Why have a Doula?
There are numerous benefits to having a doula present during labor and birth. Not only will a doula provide non-judgmental, continual, one-on-one physical, emotional, and when needed-educational support throughout labor and birth, but she is committed to ensuring you have safe, positive and empowering experience.
According to research published through the Cochrane Review, data suggests that women who had continual support throughout their birthing experience resulted in:
-25% shorter labors
-30% less requests for pain medication
-60% less epidural requests
-50% reduction in cesarean births
-40% reduction of the use forceps in deliveries
Research by Dr. John Kennell also supports doulas, showing that mothers who accompanied by a doula through labor and birth are more likely to successfully experience success in breastfeeding their infant and have a decreased risk of postpartum difficulties such as depression and anxiety, as well as higher overall satisfaction with their experience. The late Dr. Kennell, famous for founding DONA International, also spoke this powerful and profound phrase which sill echos true today, “if a doula were a drug, it would be unethical not to use it.”
Simply put, everyone can benefit from adding a doula as an essential part of the birth team, bringing a sense of calm, confidence and control to the birth. From providing information on medical procedures, answering questions, calming doubt, providing physical support through massage, positioning, and navigation through other pain management techniques, doulas can empower women to achieve the best birth outcomes possible, and all outcomes—for births, infants, and mothers—seem to be affected more positively if support is provided by a doula in addition to the medical personnel (Impact of Doulas on Healthy Birth Outcome, The Journal of Perinatal Education).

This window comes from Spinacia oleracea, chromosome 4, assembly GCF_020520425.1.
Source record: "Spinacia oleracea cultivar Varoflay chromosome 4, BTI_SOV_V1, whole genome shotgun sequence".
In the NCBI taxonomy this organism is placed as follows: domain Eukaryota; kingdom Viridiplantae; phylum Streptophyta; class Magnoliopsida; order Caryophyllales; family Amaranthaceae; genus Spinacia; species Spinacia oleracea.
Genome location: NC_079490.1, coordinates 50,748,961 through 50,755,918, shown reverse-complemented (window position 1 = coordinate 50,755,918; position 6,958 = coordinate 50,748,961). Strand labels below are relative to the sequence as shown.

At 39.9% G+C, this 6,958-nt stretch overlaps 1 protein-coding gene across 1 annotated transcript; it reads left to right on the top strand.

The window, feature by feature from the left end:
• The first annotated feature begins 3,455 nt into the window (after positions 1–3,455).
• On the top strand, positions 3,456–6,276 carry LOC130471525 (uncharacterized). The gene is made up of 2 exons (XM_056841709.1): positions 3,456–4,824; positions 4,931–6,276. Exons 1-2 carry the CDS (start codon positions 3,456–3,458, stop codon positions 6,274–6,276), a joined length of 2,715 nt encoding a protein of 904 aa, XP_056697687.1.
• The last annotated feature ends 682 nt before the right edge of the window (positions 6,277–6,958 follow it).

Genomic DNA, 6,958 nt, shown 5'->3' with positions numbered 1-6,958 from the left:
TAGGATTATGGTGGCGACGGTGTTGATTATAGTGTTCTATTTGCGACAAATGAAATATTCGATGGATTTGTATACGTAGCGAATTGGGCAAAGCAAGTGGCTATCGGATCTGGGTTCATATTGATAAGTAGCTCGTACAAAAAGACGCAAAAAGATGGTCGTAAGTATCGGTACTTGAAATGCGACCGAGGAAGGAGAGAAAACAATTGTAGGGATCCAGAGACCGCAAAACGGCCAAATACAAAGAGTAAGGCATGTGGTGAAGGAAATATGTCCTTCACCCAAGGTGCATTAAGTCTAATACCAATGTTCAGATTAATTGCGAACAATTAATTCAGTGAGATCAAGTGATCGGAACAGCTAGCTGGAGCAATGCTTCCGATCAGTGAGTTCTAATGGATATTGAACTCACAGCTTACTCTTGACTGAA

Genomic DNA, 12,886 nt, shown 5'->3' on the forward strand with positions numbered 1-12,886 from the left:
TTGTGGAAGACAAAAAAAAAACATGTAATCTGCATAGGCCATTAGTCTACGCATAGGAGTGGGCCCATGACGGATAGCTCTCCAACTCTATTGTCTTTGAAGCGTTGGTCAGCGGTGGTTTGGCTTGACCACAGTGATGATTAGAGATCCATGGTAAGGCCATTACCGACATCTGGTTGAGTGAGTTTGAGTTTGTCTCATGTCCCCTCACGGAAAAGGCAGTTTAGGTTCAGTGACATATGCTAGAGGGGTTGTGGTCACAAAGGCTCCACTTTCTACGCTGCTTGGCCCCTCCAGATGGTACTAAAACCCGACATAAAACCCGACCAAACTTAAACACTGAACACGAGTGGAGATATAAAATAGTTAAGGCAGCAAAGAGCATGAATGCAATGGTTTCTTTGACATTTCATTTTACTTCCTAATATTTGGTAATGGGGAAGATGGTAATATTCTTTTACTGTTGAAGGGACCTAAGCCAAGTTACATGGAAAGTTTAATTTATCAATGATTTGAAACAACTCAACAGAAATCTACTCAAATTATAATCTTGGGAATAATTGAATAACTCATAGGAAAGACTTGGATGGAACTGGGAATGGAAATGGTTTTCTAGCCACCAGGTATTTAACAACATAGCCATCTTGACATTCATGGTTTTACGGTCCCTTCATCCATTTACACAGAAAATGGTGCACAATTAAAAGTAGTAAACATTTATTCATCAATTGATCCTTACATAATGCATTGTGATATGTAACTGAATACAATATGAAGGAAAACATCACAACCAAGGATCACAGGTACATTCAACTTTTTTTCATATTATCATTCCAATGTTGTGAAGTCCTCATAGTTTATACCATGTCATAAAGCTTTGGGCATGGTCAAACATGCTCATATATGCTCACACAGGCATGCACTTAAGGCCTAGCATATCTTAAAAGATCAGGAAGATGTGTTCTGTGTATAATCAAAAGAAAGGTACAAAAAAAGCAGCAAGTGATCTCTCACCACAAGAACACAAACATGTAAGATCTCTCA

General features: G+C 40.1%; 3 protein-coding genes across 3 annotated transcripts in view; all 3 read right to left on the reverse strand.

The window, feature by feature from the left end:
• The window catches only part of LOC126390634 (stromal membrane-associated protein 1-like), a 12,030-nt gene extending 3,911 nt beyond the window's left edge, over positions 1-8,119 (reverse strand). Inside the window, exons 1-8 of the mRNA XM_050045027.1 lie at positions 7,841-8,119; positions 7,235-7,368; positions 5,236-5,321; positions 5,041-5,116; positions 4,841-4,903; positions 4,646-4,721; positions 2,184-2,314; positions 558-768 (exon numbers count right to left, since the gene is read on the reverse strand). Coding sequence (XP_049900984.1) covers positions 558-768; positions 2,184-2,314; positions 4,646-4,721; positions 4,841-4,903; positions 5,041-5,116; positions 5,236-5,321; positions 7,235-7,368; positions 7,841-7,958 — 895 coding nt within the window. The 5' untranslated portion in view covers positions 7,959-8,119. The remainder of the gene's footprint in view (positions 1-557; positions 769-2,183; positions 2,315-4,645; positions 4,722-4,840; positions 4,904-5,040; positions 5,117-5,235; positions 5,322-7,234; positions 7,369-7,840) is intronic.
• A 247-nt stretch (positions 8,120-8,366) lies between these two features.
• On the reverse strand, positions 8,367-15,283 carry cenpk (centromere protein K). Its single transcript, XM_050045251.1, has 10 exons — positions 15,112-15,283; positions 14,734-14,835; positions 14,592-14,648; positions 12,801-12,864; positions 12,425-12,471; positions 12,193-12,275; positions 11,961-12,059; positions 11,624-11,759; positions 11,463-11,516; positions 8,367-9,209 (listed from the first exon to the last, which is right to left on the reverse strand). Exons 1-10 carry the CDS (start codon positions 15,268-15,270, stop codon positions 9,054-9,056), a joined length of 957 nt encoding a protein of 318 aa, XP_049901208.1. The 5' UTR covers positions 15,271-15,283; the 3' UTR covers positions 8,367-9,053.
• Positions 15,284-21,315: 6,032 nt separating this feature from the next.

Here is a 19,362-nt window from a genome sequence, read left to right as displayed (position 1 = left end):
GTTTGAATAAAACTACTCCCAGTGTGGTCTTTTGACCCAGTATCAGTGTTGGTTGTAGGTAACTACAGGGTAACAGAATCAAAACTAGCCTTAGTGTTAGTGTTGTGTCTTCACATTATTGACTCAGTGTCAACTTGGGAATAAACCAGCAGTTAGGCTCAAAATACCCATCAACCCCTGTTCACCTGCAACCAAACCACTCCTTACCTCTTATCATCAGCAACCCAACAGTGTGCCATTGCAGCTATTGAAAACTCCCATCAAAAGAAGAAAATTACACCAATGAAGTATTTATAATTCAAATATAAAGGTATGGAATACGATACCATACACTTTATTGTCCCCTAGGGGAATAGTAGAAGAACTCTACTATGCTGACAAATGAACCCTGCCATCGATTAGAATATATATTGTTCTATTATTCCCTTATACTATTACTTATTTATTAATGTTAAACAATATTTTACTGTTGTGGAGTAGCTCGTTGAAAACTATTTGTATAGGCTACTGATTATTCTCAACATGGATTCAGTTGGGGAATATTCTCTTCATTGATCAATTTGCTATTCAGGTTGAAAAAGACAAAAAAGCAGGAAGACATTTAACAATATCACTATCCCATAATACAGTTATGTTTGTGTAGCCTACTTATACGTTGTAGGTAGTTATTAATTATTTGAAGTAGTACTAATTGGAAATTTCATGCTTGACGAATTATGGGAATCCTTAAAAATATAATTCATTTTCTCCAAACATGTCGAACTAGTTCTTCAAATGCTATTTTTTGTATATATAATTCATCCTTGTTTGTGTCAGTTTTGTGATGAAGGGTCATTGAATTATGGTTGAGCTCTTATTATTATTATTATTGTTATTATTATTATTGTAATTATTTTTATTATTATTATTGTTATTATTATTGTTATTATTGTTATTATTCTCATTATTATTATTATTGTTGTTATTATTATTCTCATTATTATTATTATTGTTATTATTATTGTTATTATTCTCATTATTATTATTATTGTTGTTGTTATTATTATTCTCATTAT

·Bohren, M.A., Hofmeyr, G., Sakala, C., et al. (2017). “Continuous support for women during childbirth.” Cochrane Database of Systematic Reviews 2017, Issue 7. Art. No.: CD003766.
·Caton, D., M. P. Corry, et al. (2002). “The nature and management of labor pain: executive summary.” Am J Obstet Gynecol 186(5 Suppl Nature): S1-15.
· Updated on August 16, 2017 by Rebecca Dekker, PhD, RN, APRN. Originally published on March 27, 2013. https://